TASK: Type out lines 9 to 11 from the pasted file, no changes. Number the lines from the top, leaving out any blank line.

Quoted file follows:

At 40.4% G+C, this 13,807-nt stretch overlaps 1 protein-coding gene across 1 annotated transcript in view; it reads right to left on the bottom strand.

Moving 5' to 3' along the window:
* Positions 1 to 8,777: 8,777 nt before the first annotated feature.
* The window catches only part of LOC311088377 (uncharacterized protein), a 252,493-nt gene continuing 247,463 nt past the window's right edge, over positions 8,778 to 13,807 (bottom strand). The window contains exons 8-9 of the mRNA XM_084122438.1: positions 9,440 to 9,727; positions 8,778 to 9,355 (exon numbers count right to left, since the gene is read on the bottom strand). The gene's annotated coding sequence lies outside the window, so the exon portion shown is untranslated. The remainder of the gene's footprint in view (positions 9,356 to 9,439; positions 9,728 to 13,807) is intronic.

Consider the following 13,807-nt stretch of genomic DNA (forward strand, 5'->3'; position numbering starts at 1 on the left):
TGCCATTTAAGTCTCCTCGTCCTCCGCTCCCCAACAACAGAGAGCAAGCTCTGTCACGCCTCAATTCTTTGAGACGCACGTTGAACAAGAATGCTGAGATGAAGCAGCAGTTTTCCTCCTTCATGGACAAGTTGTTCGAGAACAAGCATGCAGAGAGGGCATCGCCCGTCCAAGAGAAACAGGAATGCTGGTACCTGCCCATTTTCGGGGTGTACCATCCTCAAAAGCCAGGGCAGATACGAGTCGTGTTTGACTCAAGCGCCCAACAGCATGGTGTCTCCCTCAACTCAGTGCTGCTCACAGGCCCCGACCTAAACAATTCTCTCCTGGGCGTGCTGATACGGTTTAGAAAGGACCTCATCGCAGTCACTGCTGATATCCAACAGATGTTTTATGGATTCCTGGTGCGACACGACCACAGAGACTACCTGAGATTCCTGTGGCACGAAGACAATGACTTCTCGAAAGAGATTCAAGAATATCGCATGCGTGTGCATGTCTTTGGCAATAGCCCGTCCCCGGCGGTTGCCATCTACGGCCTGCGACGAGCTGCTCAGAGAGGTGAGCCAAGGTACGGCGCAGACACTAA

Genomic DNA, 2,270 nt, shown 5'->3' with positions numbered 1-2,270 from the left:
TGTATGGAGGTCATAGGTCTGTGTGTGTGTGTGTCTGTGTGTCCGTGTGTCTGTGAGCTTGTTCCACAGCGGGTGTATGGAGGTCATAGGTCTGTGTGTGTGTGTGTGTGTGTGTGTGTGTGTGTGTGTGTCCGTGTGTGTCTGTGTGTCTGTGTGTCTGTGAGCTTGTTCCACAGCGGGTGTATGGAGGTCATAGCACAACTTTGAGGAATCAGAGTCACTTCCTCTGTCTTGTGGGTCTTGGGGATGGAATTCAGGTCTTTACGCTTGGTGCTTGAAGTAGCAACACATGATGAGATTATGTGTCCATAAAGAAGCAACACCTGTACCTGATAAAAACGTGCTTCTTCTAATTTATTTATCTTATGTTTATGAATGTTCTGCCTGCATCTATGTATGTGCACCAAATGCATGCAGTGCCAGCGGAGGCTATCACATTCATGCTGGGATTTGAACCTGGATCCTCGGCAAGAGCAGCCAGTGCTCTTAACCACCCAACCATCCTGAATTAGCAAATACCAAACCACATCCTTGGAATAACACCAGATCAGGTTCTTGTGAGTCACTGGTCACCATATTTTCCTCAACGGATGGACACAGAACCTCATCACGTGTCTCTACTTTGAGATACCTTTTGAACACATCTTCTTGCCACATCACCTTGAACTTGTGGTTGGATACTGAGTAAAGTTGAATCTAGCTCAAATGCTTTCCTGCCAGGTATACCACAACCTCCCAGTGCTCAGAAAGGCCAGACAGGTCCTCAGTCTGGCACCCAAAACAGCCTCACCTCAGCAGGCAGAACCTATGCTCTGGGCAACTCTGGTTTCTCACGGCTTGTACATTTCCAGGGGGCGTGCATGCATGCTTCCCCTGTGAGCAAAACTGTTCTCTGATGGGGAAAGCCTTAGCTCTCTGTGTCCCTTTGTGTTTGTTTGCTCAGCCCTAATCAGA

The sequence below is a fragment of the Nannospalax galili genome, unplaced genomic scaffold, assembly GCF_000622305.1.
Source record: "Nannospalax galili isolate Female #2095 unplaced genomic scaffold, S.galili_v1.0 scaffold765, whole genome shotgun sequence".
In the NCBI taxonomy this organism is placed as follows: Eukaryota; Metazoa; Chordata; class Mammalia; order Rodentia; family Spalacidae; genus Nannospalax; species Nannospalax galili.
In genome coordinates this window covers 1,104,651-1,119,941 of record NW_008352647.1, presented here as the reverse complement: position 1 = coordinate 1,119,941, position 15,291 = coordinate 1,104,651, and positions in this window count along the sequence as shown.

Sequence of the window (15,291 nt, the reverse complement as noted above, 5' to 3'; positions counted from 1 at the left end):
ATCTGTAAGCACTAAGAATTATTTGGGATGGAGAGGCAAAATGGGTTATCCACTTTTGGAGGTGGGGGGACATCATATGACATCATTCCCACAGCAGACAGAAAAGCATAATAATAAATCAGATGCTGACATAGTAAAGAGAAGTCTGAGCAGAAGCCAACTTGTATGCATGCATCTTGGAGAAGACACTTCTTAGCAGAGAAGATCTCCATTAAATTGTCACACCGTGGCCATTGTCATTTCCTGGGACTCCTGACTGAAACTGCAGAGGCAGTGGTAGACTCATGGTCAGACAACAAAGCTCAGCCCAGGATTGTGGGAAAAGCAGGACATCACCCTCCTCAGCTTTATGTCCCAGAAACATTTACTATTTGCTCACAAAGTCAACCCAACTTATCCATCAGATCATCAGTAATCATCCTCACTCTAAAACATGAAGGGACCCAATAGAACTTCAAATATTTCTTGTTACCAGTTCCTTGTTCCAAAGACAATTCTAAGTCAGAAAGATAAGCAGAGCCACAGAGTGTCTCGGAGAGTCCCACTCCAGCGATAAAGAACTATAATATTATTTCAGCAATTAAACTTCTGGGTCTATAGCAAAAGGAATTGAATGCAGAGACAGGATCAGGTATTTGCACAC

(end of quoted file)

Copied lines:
The sequence below is a fragment of the Nannospalax galili genome, unplaced genomic scaffold, assembly GCF_000622305.1.
Source record: "Nannospalax galili isolate Female #2095 unplaced genomic scaffold, S.galili_v1.0 scaffold765, whole genome shotgun sequence".
In the NCBI taxonomy this organism is placed as follows: Eukaryota; Metazoa; Chordata; class Mammalia; order Rodentia; family Spalacidae; genus Nannospalax; species Nannospalax galili.